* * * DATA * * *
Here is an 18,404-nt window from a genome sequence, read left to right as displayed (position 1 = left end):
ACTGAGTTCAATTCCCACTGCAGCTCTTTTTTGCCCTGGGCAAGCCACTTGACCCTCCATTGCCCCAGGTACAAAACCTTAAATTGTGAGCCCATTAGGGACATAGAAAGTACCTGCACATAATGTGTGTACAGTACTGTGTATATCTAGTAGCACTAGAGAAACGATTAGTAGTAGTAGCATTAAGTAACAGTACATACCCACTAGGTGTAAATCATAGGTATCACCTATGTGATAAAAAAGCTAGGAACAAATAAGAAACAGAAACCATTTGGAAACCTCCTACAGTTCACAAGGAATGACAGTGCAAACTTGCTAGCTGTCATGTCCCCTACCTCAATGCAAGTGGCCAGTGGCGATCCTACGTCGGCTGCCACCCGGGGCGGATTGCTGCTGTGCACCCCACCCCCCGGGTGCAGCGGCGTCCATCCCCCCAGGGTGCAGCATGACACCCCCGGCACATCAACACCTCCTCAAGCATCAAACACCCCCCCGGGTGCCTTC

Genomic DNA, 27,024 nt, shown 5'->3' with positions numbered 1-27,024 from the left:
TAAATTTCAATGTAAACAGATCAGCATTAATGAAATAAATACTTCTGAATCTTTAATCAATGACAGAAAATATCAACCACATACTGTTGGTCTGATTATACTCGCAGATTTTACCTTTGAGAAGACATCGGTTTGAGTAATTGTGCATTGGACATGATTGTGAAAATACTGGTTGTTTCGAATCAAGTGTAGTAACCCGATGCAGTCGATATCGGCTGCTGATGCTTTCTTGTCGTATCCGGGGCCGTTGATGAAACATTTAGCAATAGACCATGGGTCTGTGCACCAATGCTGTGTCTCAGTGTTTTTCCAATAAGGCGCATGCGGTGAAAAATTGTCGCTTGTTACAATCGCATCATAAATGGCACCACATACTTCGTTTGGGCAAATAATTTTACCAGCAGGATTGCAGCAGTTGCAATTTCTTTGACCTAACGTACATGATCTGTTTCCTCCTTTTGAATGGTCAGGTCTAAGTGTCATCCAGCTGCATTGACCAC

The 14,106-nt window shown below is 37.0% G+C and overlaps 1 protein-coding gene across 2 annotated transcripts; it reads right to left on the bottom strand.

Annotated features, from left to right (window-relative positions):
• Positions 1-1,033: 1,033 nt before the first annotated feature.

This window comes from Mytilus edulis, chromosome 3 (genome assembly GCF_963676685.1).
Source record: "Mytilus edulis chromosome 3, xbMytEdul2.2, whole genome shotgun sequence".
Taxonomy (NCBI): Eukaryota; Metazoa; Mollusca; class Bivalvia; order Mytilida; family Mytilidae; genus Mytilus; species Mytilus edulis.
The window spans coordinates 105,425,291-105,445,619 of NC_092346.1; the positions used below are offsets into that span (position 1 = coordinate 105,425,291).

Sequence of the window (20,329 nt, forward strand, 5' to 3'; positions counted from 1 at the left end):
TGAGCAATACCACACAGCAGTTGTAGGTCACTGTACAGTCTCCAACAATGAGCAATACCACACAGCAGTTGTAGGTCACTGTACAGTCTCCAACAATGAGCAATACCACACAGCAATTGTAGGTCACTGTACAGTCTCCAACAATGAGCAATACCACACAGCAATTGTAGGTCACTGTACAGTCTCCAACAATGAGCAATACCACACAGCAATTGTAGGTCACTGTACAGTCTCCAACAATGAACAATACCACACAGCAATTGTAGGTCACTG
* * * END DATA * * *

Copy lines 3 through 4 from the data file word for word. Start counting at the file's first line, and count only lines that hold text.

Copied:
Genomic DNA, 27,024 nt, shown 5'->3' with positions numbered 1-27,024 from the left:
TAAATTTCAATGTAAACAGATCAGCATTAATGAAATAAATACTTCTGAATCTTTAATCAATGACAGAAAATATCAACCACATACTGTTGGTCTGATTATACTCGCAGATTTTACCTTTGAGAAGACATCGGTTTGAGTAATTGTGCATTGGACATGATTGTGAAAATACTGGTTGTTTCGAATCAAGTGTAGTAACCCGATGCAGTCGATATCGGCTGCTGATGCTTTCTTGTCGTATCCGGGGCCGTTGATGAAACATTTAGCAATAGACCATGGGTCTGTGCACCAATGCTGTGTCTCAGTGTTTTTCCAATAAGGCGCATGCGGTGAAAAATTGTCGCTTGTTACAATCGCATCATAAATGGCACCACATACTTCGTTTGGGCAAATAATTTTACCAGCAGGATTGCAGCAGTTGCAATTTCTTTGACCTAACGTACATGATCTGTTTCCTCCTTTTGAATGGTCAGGTCTAAGTGTCATCCAGCTGCATTGACCAC